China’s Shanxi Halts New Coal Mine Projects to Ease Supply Glut

The Shanxi province in northern China, one of the nation’s top coal producing regions, won’t approve new projects until 2020 to ease a supply glut.

The region won’t add new capacity other than that which is already under construction, the provincial government said in a document published on its website this week. New projects replacing existing capacities will also be allowed to proceed, it said.

More than 70 percent of coal companies in China, the world’s largest consumer of the fuel, were unprofitable as of November amid low prices, according to the China Coal Industry Association. This year will remain difficult for the industry as overcapacity is expected to persist, the association said on its website Jan. 23.

“The move by Shanxi province will have some impact on easing oversupply in the longer term,” Deng Shun, a coal analyst with ICIS-C1 Energy, said by phone from Guangzhou. “For this year and the next, we still expect to see peak coal capacity additions, so prices will remain weak.”

Shanxi produced about 960 million metric tons of coal in 2013. Its production capacity was 1.36 billion tons, according to the provincial coal industry bureau. The price of benchmark spot coal with an energy value of 5,500 kilocalories a kilogram averaged 500 yuan ($80) a ton at the port of Qinhuangdao on Jan. 25, down 13 percent from a year ago, data from the China Coal Transport and Distribution Association show.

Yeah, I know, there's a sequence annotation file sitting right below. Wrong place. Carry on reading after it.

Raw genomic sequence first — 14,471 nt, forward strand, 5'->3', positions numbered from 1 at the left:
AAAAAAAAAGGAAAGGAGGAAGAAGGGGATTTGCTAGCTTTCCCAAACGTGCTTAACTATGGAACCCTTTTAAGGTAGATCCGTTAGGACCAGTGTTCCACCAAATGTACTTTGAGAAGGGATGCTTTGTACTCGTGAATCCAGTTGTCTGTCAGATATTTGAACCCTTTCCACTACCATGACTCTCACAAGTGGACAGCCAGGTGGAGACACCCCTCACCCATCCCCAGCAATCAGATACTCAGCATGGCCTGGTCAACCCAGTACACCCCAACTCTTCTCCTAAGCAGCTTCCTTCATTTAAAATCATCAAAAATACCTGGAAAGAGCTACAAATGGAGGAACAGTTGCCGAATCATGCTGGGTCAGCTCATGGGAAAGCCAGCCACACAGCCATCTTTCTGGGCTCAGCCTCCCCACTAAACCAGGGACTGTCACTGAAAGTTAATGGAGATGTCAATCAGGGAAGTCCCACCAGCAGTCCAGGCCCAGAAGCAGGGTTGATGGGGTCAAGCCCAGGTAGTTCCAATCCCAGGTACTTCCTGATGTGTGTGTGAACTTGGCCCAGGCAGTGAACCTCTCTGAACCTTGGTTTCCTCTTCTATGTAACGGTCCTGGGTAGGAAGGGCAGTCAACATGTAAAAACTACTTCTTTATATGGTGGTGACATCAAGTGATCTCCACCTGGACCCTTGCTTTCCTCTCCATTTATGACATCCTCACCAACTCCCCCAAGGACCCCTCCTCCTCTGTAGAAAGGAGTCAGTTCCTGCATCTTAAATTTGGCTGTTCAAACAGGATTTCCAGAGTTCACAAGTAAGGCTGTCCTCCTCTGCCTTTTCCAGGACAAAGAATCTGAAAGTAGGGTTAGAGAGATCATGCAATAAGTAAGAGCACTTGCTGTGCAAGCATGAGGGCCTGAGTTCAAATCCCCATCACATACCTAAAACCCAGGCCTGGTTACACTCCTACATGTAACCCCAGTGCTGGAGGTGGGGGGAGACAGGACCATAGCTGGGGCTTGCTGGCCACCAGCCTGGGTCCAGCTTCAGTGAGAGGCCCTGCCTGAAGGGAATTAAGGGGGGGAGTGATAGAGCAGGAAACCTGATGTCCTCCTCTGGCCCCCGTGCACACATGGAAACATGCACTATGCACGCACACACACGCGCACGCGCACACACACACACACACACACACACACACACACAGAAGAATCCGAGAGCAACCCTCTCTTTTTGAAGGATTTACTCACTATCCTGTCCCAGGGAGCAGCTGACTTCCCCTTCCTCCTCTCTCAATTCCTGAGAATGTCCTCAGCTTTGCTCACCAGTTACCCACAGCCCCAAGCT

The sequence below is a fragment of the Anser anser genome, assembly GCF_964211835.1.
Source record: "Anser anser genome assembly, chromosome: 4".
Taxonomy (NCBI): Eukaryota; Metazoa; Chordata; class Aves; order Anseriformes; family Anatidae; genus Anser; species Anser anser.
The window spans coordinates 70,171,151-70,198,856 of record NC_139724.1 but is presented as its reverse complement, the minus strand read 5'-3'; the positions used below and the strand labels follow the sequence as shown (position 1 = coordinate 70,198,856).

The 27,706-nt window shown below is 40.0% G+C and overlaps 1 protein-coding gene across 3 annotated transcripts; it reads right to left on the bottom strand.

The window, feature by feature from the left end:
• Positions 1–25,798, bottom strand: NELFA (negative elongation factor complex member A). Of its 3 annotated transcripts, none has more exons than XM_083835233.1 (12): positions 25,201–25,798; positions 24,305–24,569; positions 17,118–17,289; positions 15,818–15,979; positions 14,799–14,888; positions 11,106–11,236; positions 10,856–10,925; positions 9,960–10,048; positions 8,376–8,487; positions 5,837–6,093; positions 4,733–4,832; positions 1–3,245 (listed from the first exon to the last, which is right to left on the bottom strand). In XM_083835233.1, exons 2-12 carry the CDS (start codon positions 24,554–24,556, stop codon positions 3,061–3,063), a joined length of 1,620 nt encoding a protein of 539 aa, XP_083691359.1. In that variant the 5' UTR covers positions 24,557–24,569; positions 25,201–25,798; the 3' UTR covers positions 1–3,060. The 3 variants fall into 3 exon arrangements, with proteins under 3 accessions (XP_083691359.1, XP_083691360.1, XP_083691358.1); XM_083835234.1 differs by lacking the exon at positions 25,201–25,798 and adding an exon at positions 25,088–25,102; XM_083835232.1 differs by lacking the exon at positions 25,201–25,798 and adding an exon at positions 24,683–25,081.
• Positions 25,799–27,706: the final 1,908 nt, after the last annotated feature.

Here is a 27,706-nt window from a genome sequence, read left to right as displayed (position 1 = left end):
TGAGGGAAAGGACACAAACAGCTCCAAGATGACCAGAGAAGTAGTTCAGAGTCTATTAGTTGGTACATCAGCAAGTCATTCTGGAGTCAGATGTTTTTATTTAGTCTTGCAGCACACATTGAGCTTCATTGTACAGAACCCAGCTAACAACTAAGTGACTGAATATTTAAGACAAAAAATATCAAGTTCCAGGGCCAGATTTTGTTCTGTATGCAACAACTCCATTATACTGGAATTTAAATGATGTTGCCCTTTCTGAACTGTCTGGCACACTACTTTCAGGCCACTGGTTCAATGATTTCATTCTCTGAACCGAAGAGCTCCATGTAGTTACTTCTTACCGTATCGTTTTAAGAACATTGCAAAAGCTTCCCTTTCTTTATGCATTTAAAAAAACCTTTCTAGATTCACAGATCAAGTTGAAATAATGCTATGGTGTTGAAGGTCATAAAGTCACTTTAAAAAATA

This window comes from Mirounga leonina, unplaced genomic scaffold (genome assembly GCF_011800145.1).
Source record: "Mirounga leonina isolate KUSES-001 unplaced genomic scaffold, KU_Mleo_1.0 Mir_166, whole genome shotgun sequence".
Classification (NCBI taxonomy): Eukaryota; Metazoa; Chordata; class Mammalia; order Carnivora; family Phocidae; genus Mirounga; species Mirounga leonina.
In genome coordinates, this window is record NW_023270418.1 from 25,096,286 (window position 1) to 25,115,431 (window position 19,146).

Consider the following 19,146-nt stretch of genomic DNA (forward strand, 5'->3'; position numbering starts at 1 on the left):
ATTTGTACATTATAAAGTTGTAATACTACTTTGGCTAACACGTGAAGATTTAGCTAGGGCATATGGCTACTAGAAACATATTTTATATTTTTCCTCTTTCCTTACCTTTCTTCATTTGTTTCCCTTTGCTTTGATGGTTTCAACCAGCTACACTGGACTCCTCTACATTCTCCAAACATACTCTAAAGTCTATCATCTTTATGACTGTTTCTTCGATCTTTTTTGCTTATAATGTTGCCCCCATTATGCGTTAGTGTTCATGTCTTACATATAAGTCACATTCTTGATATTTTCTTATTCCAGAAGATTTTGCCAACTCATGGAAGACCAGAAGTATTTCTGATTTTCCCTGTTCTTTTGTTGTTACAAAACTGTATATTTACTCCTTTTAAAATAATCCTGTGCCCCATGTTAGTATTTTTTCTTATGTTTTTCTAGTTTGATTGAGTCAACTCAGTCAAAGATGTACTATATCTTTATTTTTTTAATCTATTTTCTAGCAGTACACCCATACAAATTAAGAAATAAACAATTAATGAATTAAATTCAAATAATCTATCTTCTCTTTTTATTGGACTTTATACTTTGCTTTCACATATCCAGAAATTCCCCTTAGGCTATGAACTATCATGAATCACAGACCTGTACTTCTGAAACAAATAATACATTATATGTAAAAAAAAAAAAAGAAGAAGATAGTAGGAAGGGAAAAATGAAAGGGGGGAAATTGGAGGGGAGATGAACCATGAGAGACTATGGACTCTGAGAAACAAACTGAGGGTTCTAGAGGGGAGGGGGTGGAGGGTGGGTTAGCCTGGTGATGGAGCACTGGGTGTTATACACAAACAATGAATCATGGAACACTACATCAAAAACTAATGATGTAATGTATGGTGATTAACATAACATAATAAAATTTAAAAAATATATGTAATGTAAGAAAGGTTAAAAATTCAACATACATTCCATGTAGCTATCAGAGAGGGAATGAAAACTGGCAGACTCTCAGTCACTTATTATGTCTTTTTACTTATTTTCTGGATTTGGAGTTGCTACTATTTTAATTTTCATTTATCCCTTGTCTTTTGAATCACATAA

China’s coal production probably fell 2.5 percent in 2014 from a year earlier, the first decline since 2000, after the government asked the nation’s 14 largest producers to cut output by 10 percent last year, according to the coal association. The country may shut more than 100 illegal mines with as much as 250 million tons of capacity this year, state-run China Coal News reported on Jan. 24.

— With assistance by Jing Yang

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